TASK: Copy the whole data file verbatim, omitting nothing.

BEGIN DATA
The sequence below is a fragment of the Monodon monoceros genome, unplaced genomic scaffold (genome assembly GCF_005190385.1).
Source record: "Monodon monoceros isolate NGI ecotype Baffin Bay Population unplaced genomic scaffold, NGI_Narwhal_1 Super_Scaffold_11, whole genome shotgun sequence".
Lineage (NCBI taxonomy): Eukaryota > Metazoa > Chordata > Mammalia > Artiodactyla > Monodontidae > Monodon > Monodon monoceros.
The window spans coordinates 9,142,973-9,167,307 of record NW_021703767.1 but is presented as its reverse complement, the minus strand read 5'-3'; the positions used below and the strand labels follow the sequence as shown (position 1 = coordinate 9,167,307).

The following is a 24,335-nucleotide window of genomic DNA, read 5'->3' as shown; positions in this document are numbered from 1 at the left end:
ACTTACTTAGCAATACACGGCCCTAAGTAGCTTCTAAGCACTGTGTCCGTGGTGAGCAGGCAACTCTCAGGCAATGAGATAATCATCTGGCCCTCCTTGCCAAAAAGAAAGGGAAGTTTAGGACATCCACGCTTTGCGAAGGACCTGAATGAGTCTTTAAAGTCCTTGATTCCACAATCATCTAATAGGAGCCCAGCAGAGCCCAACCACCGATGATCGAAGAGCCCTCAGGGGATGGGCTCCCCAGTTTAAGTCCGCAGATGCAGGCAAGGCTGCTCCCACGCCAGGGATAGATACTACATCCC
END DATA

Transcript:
The sequence below is a fragment of the Monodon monoceros genome, unplaced genomic scaffold (genome assembly GCF_005190385.1).
Source record: "Monodon monoceros isolate NGI ecotype Baffin Bay Population unplaced genomic scaffold, NGI_Narwhal_1 Super_Scaffold_11, whole genome shotgun sequence".
Lineage (NCBI taxonomy): Eukaryota > Metazoa > Chordata > Mammalia > Artiodactyla > Monodontidae > Monodon > Monodon monoceros.
The window spans coordinates 9,142,973-9,167,307 of record NW_021703767.1 but is presented as its reverse complement, the minus strand read 5'-3'; the positions used below and the strand labels follow the sequence as shown (position 1 = coordinate 9,167,307).

The following is a 24,335-nucleotide window of genomic DNA, read 5'->3' as shown; positions in this document are numbered from 1 at the left end:
ACTTACTTAGCAATACACGGCCCTAAGTAGCTTCTAAGCACTGTGTCCGTGGTGAGCAGGCAACTCTCAGGCAATGAGATAATCATCTGGCCCTCCTTGCCAAAAAGAAAGGGAAGTTTAGGACATCCACGCTTTGCGAAGGACCTGAATGAGTCTTTAAAGTCCTTGATTCCACAATCATCTAATAGGAGCCCAGCAGAGCCCAACCACCGATGATCGAAGAGCCCTCAGGGGATGGGCTCCCCAGTTTAAGTCCGCAGATGCAGGCAAGGCTGCTCCCACGCCAGGGATAGATACTACATCCC